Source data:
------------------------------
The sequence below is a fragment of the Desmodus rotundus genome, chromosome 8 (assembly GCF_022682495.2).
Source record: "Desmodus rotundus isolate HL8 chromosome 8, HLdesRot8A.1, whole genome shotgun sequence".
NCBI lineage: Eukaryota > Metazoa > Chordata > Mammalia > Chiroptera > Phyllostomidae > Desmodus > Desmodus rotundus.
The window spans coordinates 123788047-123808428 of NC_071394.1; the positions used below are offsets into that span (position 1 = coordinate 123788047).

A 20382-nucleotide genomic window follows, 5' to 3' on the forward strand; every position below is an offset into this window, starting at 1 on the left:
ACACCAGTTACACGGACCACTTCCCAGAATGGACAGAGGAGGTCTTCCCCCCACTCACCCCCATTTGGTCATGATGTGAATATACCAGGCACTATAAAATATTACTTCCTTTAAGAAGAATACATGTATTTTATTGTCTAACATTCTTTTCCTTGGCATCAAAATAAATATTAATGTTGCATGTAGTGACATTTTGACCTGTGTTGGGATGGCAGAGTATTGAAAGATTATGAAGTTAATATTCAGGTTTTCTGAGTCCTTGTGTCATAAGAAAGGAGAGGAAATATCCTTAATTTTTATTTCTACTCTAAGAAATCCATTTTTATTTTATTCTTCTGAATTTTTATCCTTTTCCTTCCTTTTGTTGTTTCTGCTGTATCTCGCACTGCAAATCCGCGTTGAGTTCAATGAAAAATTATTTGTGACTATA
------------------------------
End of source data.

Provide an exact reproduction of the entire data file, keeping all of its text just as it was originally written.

The sequence below is a fragment of the Desmodus rotundus genome, chromosome 8 (assembly GCF_022682495.2).
Source record: "Desmodus rotundus isolate HL8 chromosome 8, HLdesRot8A.1, whole genome shotgun sequence".
NCBI lineage: Eukaryota > Metazoa > Chordata > Mammalia > Chiroptera > Phyllostomidae > Desmodus > Desmodus rotundus.
The window spans coordinates 123788047-123808428 of NC_071394.1; the positions used below are offsets into that span (position 1 = coordinate 123788047).

A 20382-nucleotide genomic window follows, 5' to 3' on the forward strand; every position below is an offset into this window, starting at 1 on the left:
ACACCAGTTACACGGACCACTTCCCAGAATGGACAGAGGAGGTCTTCCCCCCACTCACCCCCATTTGGTCATGATGTGAATATACCAGGCACTATAAAATATTACTTCCTTTAAGAAGAATACATGTATTTTATTGTCTAACATTCTTTTCCTTGGCATCAAAATAAATATTAATGTTGCATGTAGTGACATTTTGACCTGTGTTGGGATGGCAGAGTATTGAAAGATTATGAAGTTAATATTCAGGTTTTCTGAGTCCTTGTGTCATAAGAAAGGAGAGGAAATATCCTTAATTTTTATTTCTACTCTAAGAAATCCATTTTTATTTTATTCTTCTGAATTTTTATCCTTTTCCTTCCTTTTGTTGTTTCTGCTGTATCTCGCACTGCAAATCCGCGTTGAGTTCAATGAAAAATTATTTGTGACTATA